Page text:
Thursday, February 11, 2010
For the unfamiliar, a "reveal" in screenwriting parlance is the placement of key, revelatory information in a story. Most times, the last reveal is the most important revelation of all.
Richard Matheson (novels - I Am Legend, Stir of Echoes, What Dreams May Come; screenwriter - Duel, The Twilight Zone and Amazing Stories tv series) is one of the great modern age tellers of fantastic tales. He has an innate ability to find the compelling idea and frame it in a very accessible story. I was thrilled to encounter him in past years at more than one World Fantasy Con. He was the most humble, soft-spoken fellow one could hope for. And his son, Richard Christian Matheson is no different.
Matheson, in an interview by Patrick McGilligan in Backstory 3, University of California Press, 1997, on pp. 252-3, recalled:
...I never went into stories based on characters. I went into stories based on a story idea. Then I put characters in the story that I hoped would be believable and realistic in real life and maybe move you. But I’m a storyteller. The story is the thing. They can put that on my tombstone: ‘Storyteller.’
...some of my ideas would come from other books (and movies)... someone would mention something... and I would pounce on it like a tiger... For example, (in Charles Fort’s book Wild Talents,) he describes, literally, a sequence that I made a whole short story out of... He said, in future times, psychic girls would fight wars; they will visualize terrible things happening to soldiers. And I got a great story out of that.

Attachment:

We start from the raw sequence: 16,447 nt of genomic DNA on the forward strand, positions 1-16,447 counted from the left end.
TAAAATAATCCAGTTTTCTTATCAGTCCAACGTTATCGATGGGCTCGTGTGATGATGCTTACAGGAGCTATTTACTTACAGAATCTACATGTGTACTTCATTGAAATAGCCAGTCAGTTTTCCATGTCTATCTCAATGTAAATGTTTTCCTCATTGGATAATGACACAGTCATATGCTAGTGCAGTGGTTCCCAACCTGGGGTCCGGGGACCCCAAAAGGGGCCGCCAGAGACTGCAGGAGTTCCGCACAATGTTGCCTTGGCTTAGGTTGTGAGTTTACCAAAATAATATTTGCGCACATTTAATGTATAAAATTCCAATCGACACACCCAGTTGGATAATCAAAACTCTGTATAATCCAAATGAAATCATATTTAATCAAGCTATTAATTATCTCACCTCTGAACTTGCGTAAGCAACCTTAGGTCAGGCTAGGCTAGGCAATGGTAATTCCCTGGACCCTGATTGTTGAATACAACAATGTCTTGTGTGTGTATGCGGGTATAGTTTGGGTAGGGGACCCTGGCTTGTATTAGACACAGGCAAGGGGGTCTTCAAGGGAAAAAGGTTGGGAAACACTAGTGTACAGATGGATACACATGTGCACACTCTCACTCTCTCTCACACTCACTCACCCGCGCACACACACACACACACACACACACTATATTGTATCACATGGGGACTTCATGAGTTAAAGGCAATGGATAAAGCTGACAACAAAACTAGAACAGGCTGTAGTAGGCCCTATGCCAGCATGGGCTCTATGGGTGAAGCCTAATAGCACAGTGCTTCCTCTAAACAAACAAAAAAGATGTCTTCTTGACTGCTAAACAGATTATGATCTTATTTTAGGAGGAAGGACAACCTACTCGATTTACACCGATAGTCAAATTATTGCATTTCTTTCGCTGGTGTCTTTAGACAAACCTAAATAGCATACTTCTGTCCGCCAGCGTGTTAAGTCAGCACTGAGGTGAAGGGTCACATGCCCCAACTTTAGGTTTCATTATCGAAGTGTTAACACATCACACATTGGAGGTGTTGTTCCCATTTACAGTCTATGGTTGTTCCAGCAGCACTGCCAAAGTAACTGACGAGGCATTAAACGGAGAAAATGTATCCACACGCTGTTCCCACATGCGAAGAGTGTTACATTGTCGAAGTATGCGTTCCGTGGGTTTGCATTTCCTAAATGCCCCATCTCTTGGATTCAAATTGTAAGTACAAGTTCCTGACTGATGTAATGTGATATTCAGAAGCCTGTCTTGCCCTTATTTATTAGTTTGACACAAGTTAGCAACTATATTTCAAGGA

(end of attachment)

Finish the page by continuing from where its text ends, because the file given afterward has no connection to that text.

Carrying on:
I went to see a Dracula film and the idea came to me: If one vampire was scary, what if the whole world was full of vampires? That became I Am Legend. Another time I went to see a comedy, and (the character) was leaving an apartment and he put on (someone else’s) hat and it came down way over his ears. At that second I thought, ‘What if a guy put his own hat on and that happened?’ That’s where I got the idea for The Incredible Shrinking Man.
Matheson also described being in a story session with Steven Spielberg and the writing staff for their television series, Amazing Stories:
I remember an idea I came up with in one meeting. The premise was that, in the future, a spacecraft would come down and the aliens would examine this strange environment. Then, when they took off, the down angle would reveal, gradually, that it had been Disneyland. I came up with the notion that in the spacecraft, the aliens would remove their helmets and big ears would pop up, and we’d see that they were giant mice; they were turned on because they had found the source of their god. I remember Steven slowly laying his face down on the table - he was so amused by the notion. Unfortunately, it was never made.
Matheson might be called the Nikola Tesla of fiction, a seemingly bottomless fount of incredible ideas. #
Lee A. Matthias